Pastor Damian Chandler of Capitol City Seventh-Day Adventist Church requests the floor. He says a police stop with his two sons in the car got him thinking. He says he’s not here solely for his ancestors.
“The reason that I’m standing here today is not just because of Stephon Clark, but also for those who are alive,” he says. “I want to go to graduations. I want to go to my son’s wedding. I want to bless my grandchildren. And if I don’t speak out and stand for those who are living, at some point, Rev. Ben, someone’s going to call one of my son’s names.”
The group murmurs in agreement. Accius makes the pastor’s request an official motion. He invokes his daughter’s name. Chandler repeats his two sons.’ Voices overlap. Names wash together. For this moment, at least, the living still outnumber the dead.
The group stops outside room 5052, first-term Sen. Anna Caballero’s office. The Central Valley Democrat is the primary author of SB 230, the Peace Officers Research Association of California’s savvy response to AB 392. Unlike the explicit reforms of the Assembly bill, its Senate counterpart calls for more training and information sharing, and the millions to fund that.
Critics of the bill say it’s an escape hatch for weak-kneed lawmakers, who want to placate their concerned constituents without alienating their generous law enforcement donors. Critics say Caballero is one of those lawmakers. She isn’t in, but chief of staff Reggie Fair is. He agrees to listen. He’s in a tie and shirtsleeves. He’s black like most of the people circling him. He says nothing as they speak.
Accius talks about consoling mothers and asks Fair if he ever worked the front lines of unquenchable grief. “I don’t believe you have because I haven’t seen your face,” Accius scolds.
Fair listens earnestly and respectfully. He holds eye contact. He lets the constituents hold court.
“Repentance means to turn away and go in the right direction,” McBride preaches to Fair. “We are calling for public repentance—the abandonment of SB 230—that will allow the free passage, and the hard work it will still take to pass AB 392.”
Someone suggests a prayer. A prayer for Fair, “to give him the boldness to stand in front of his boss.” One of the ministers palms his shoulder. Fair bows his head.
School is out
Accius and his friend Tasi Wilson book down the Senate hall, ride the elevator down and shag Accius’ truck. They rush to intercept the student march, already in progress.
The walkout, organized by the Sacramento State University Black Student Union, the Sacramento City College Black Student Union and the Next Level Advocates of Sacramento Charter High School, evokes last year’s March for Our Lives in Washington, D.C., by fusing the threats of school shootings with the police killings of unarmed black men.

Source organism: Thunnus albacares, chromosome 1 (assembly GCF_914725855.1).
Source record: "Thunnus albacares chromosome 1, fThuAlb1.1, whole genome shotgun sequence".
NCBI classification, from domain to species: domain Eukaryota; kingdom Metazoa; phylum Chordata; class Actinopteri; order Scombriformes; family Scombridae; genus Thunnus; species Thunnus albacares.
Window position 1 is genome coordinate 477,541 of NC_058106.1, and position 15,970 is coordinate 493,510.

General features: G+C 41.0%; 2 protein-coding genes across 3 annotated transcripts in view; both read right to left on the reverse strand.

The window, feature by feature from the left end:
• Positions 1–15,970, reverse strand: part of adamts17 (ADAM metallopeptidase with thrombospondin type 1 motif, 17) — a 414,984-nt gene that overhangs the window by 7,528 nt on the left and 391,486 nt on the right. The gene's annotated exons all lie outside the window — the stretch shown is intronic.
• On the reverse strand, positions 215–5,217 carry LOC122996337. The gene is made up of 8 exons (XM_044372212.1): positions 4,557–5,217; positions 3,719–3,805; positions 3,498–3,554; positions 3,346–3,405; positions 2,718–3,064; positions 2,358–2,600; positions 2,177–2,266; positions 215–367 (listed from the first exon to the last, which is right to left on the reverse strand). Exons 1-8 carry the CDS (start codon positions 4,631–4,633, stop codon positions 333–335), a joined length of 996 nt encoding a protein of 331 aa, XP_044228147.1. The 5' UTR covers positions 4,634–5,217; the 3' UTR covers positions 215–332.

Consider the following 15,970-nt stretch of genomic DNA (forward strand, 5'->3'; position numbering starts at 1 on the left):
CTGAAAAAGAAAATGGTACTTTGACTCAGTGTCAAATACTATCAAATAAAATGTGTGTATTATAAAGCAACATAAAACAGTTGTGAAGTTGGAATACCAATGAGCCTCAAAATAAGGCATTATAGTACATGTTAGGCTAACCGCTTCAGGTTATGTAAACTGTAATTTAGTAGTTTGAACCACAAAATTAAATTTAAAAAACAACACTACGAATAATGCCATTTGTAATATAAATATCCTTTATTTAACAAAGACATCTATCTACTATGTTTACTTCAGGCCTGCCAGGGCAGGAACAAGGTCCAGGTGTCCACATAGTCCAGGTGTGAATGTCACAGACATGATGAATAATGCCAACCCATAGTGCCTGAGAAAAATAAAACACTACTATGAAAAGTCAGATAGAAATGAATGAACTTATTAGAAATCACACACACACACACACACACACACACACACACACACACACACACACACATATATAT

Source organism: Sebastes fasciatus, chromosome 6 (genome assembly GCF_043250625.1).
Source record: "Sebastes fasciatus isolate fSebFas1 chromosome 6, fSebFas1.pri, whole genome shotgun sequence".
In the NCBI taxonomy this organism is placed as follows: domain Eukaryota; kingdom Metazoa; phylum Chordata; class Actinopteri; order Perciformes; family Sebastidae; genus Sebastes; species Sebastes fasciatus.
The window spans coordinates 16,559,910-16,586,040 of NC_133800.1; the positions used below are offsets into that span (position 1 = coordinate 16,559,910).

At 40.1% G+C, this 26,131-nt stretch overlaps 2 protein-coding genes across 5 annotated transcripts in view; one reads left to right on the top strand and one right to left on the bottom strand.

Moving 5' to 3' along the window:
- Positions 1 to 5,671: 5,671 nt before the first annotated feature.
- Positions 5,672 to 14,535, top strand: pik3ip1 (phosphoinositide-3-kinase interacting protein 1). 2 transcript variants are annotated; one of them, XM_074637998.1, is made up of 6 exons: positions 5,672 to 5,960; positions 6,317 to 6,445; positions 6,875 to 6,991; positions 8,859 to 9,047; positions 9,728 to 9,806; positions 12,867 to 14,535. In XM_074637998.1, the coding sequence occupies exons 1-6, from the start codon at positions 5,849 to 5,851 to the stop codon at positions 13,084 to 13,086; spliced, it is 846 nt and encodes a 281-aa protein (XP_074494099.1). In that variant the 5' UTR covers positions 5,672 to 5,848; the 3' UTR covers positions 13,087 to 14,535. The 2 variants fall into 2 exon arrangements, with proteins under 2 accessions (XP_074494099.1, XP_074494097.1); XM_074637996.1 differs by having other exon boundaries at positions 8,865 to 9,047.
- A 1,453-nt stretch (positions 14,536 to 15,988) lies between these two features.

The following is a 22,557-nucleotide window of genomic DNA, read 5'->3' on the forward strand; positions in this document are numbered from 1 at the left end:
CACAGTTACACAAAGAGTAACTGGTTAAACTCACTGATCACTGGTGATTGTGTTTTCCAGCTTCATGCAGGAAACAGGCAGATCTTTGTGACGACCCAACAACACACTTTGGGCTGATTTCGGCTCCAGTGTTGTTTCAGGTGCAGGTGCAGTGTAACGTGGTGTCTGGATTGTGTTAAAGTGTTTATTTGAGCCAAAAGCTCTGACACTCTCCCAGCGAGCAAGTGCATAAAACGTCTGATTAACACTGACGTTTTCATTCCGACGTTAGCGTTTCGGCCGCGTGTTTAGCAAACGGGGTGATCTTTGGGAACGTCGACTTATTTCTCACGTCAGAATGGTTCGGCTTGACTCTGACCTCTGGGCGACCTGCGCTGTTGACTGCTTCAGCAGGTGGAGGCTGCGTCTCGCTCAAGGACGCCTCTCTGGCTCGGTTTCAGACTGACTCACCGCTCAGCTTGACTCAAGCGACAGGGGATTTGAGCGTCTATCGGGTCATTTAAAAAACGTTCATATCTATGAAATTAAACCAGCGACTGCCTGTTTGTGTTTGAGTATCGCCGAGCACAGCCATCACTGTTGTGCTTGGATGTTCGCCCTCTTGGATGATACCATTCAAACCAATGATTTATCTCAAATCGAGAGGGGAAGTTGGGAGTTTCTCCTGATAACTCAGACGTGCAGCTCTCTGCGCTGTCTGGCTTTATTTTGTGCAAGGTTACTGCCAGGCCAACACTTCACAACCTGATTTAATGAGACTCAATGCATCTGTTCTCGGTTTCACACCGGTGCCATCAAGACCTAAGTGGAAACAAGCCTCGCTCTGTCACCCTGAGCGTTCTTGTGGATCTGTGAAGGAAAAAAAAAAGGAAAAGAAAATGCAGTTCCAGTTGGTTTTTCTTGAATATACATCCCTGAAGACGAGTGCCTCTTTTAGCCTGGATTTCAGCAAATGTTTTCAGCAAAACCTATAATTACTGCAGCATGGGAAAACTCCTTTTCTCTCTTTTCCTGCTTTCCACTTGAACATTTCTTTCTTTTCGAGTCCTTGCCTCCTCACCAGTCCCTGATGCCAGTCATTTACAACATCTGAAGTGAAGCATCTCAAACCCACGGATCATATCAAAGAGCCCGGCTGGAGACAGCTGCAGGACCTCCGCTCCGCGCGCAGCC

“We’re just focusing on gun violence from the police side of things,” explains Jay Robb, of Sac City’s BSU.
But the student groups have other demands. Along with swift passage of AB 392, they want Clark’s killers to be fired, the DA to step down, for all local cannabis-related convictions to be expunged, for school districts to remove on-campus officers and for St. Hope to diversify its faculty at Sacramento Charter High School, which, coincidentally, is the last stop on the walkout route.
Sac State BSU leader Khalil Ferguson says their approach is deliberately pluralistic, and not solely focused on police reform. “Crime is a derivative of poverty,” says Ferguson, who holds degrees in economics and international government relations. “So the less poverty we have, the less crime there will be, the less interaction we’ll have with police, which will lead to less police killings of our people.”
Accius parks. Sac High staff and students mill in front of the gate. Wilson bides time. He’s between jobs—literally. He finished a graveyard security shift at an assisted living facility and is due at a group home in a couple hours. The latter environment puts common sense platitudes into stark relief.
“Parenting is important,” Wilson emphasizes.
He’s got two kids of his own. He recently saw a missing persons flier for a group home girl he used to know. She called him a father figure while they were playing checkers. When he announced he was taking a job elsewhere, she put her fists through the wall. That was a few years ago. Now she’s around 15 or 16 and gone.
Wilson works with boys ages 12 and up now. He says they have had trouble handling the Stephon Clark news. They carry so much lived trauma already.
A woman parks her car and pops her trunk. She brought cardboard Halloween coffins, somber totems, assembly required. Accius and Wilson trudge them to the school’s entry and drop them before four students. The students tear open the plastic bags, discard the cheesy Dracula posters and set to work.
Dozens of buoyant youth come around the corner. Their voices arrive before they do. They’ve marched for miles, their numbers growing with each school they hit. They’ve fashioned signs out of flattened Home Depot boxes taped to plywood. They’ve stenciled Stephon Clark’s likeness. They’ve handwritten slogans. “Recall DA Schubert” recurs.
They receive the parade treatment. Cops on bicycles clear a path. Cops in unmarked cars bring up the rear. Cops who get too close are shouted away by adult chaperones.
Simmons stands in the middle of 35th Street letting the youth overtake him. He beams. “This is courageous of these kids,” he says.
They take Y to Broadway and cross up numbered streets, confronting gentrified Oak Park and Highway Patrol officers along the way. Queen of Sheba Ethiopian Restaurant generously lets the students use its restroom.